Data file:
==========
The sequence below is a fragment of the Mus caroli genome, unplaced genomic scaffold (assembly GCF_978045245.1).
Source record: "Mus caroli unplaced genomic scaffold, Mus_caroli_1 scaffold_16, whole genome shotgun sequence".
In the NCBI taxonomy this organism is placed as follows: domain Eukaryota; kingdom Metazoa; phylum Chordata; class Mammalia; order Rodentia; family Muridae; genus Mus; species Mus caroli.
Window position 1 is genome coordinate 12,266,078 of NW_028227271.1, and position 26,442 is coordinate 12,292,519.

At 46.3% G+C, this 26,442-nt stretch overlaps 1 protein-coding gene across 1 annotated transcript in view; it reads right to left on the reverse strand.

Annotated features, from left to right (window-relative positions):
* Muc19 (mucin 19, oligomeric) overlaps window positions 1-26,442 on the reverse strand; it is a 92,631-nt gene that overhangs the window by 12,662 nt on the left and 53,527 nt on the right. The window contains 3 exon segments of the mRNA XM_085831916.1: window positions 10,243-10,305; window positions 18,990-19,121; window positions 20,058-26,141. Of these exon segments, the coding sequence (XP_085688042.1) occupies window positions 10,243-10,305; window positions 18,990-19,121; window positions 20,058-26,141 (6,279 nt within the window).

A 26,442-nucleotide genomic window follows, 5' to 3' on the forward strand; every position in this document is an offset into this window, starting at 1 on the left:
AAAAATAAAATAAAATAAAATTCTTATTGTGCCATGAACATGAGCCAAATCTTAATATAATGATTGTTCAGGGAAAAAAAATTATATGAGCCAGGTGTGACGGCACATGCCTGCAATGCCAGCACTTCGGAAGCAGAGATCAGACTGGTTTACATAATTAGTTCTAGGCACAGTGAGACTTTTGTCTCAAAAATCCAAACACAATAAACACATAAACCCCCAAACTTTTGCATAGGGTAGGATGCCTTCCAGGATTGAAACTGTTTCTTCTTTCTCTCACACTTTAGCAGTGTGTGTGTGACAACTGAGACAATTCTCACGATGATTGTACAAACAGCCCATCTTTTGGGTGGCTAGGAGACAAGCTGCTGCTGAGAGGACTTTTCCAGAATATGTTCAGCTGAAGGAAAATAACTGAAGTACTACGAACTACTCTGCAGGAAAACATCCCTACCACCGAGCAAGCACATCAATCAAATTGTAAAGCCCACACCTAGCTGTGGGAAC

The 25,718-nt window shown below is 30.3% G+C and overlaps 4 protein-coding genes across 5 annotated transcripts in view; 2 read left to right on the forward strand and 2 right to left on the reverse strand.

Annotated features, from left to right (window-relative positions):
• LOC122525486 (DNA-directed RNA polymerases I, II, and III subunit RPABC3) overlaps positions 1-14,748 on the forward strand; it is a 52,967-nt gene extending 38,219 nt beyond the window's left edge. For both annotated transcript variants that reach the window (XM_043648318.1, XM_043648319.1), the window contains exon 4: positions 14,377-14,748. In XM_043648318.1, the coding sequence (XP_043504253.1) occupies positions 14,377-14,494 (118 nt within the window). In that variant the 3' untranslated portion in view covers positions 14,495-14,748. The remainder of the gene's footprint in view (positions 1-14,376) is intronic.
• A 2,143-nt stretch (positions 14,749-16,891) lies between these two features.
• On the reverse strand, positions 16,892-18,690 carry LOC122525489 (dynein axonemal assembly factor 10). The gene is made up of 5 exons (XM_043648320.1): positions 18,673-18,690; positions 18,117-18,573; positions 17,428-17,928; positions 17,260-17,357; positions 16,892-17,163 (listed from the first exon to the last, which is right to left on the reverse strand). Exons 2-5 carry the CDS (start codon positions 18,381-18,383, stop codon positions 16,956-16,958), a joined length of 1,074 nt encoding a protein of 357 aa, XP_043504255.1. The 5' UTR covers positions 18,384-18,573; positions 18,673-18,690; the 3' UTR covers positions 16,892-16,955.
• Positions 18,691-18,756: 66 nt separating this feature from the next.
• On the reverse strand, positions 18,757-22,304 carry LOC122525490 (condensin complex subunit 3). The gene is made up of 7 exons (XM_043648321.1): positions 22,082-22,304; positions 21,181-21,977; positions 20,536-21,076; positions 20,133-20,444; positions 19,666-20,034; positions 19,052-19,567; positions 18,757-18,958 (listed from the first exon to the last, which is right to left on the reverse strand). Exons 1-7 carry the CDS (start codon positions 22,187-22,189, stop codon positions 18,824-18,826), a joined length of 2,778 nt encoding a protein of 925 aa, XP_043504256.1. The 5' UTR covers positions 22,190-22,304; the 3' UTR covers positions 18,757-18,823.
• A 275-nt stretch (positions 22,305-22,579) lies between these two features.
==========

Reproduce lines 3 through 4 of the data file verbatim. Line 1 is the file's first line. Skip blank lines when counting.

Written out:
In the NCBI taxonomy this organism is placed as follows: domain Eukaryota; kingdom Metazoa; phylum Chordata; class Mammalia; order Rodentia; family Muridae; genus Mus; species Mus caroli.
Window position 1 is genome coordinate 12,266,078 of NW_028227271.1, and position 26,442 is coordinate 12,292,519.